Dark Chocolate Gravy Recipe with Cinnamon Biscuits
Dark Chocolate Gravy Recipe with Cinnamon Biscuits – This rich not-too-sweet southern chocolate gravy is the ultimate topping for buttery biscuits and scones!
If you live north of the Mason-Dixon line, chocolate gravy might be a foreign concept to you.
You might ask yourself, “Isn’t gravy made from meat drippings?” or “Why would anyone want to eat sweet gravy?”
I used to ponder these things. Then I moved to the south and suddenly it all became quite clear.
This thick, rich, shimmering sauce, with deep notes of chocolate sweetness, is the perfect complement to fluffy southern biscuits.
Chocolate Gravy Origins: Appalachian Chocolate Gravy
The answer to this great WHY is found in the history of chocolate gravy.
Although no one knows exactly who invented this alluring recipe, although many have tried to claim it, it’s believed it was born in southern Appalachia, specifically Tennessee.
Along the Spanish trade route, in what was then Louisiana territory, merchants sold cocoa powder, showing local traders different ways to use it. Chocolate gravy was first known as Mexican Breakfast Chocolate, and has grown as a southern staple ever since.
Chocolate gravy is considered a true Appalachian recipe.
Dark Chocolate Gravy Recipe Ingredient Checklist
Making chocolate gravy is easier than you think! You might even have all the ingredients in your fridge and pantry right now.
- Butter – All good gravy recipes start with fat.
- Sugar – Chocolate gravy should be sweet, but not overly sweet.
- Dark unsweetened cocoa powder – You can use regular cocoa powder. However I find that dark cocoa balances the flavor better. It is also more likely the traditional choice from generations past.
- All purpose flour – For thickening. (This could be gluten free baking mix.)
- Ground cinnamon – Spanish (or Mexican) influenced recipes should have a little cinnamon, in my opinion.
- Salt – All sweet recipes need a little salt.
- Whole milk or buttermilk – Most current chocolate gravy recipes call for whole milk. However buttermilk was most likely the original choice. Settlers were always trying to make the most of their resources, and buttermilk was a great repurposed food. Plus, the twangy flavor of buttermilk work wonders with cocoa and sugar.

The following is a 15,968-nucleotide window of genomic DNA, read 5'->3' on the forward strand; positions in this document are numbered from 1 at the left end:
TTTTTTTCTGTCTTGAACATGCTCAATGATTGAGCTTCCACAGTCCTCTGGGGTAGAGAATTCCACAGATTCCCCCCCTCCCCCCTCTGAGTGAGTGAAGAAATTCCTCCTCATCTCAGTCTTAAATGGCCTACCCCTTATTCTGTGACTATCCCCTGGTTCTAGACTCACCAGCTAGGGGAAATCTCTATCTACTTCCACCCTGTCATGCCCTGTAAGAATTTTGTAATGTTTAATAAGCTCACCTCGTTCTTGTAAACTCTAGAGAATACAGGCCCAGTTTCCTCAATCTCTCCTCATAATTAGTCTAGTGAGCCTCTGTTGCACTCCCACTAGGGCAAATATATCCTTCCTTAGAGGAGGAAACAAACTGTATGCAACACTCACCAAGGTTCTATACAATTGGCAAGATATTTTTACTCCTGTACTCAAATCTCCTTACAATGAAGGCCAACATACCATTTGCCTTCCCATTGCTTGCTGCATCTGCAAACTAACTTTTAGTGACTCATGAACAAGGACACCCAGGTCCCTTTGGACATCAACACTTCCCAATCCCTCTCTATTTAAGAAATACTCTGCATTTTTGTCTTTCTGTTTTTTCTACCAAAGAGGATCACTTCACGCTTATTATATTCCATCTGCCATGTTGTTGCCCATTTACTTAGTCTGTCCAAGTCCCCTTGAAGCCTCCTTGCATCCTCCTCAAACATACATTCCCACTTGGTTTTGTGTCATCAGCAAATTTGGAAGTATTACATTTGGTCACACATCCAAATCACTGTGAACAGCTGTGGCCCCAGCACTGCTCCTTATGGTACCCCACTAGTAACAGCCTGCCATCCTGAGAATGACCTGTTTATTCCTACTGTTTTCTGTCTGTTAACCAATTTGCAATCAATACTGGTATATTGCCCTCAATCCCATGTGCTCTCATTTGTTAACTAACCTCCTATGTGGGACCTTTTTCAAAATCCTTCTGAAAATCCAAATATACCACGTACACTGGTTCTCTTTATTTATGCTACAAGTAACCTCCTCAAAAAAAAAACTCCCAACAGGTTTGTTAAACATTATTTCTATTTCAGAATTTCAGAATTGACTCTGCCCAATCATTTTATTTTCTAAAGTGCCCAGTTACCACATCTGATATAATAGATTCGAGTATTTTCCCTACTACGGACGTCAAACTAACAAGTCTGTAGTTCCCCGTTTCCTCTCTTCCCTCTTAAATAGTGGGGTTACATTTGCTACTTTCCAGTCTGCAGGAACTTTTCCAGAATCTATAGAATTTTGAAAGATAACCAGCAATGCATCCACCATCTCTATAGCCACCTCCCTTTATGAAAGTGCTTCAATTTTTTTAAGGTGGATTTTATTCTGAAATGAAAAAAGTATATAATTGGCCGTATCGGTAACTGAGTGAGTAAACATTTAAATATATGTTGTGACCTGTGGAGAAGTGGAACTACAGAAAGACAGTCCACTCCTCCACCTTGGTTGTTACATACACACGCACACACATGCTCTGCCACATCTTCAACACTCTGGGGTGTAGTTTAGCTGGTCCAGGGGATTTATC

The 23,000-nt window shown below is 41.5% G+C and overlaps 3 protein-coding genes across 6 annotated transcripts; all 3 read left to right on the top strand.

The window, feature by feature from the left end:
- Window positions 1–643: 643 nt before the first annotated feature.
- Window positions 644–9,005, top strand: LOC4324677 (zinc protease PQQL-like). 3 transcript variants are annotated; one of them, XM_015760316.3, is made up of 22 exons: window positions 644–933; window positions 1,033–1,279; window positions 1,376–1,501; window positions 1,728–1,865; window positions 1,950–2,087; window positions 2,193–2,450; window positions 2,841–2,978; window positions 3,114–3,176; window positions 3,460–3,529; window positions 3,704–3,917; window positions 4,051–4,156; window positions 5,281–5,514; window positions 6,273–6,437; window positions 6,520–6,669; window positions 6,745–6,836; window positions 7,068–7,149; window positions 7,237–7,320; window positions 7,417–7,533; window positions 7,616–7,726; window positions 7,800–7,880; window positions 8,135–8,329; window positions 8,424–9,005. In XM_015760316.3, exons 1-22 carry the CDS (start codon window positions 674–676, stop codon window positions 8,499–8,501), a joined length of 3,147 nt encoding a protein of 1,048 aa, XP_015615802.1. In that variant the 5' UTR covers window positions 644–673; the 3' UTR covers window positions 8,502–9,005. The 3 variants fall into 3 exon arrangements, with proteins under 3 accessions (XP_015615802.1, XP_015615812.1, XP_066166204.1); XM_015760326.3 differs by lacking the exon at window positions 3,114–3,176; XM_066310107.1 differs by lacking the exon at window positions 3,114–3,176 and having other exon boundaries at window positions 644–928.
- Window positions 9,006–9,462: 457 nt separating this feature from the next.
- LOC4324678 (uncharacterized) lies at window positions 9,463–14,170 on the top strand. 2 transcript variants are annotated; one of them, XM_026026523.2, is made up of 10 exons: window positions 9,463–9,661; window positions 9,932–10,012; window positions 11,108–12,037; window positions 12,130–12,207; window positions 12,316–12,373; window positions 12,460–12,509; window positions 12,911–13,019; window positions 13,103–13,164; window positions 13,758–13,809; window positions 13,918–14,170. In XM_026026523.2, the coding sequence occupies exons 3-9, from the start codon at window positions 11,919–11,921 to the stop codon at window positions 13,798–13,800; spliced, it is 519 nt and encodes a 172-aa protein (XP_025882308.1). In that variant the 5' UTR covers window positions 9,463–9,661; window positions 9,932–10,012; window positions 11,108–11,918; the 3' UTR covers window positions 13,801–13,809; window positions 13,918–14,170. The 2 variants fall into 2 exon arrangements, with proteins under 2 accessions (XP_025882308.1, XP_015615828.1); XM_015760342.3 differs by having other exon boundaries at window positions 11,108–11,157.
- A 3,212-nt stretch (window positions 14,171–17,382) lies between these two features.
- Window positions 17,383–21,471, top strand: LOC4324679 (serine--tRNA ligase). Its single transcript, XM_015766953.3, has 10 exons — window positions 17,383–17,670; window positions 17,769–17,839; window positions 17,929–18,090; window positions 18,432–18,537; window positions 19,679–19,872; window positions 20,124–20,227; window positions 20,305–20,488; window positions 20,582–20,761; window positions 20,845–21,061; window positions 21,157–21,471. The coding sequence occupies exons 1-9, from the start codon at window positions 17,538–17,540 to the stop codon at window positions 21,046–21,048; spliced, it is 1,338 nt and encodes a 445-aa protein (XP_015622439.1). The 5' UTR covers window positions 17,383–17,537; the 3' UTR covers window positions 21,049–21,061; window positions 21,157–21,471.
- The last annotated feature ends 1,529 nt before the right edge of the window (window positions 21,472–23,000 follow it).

- Vanilla extract – Just because.
- Cinnamon biscuits – You need something to serve your southern chocolate gravy with, and biscuits are a perfect fluffy platform. We love this recipe with Cinnamon Drop Biscuits!
How To Make Southern Chocolate Gravy
Gravy, by its most basic definition, is any sauce that starts with a roux… A cooked butter and flour mixture used for thickening.
Although you can certainly start chocolate gravy by cooking butter and flour together, I find it’s easiest to combine all the ingredients like a cake batter, then to cook it to thicken.
You do need to heat the chocolate gravy long enough so that the flour cooks and does not taste raw in the gravy. However, this only takes 5-10 minutes over medium heat.
How To Make Dark Chocolate Gravy Recipe with Cinnamon Biscuits
Whisk – Combine all the ingredients, minus the vanilla extract and whisk well so it’s smooth.
Heat – Simmer the gravy to thicken.
Loosen – If the gravy gets too thick, add an extra splash of milk and a little vanilla extract at the end, to thin and flavor the gravy.
Ladle – Now pour the hot gravy over warm biscuits and dive in while it’s still warm!
Dark Chocolate Gravy Recipe with Cinnamon Biscuits Tips & Tricks
- If you want to start your gravy with a roux, be sure to move the roux around the pan continuously so it does not burn. Then combine all remaining ingredients and whisk them into the roux.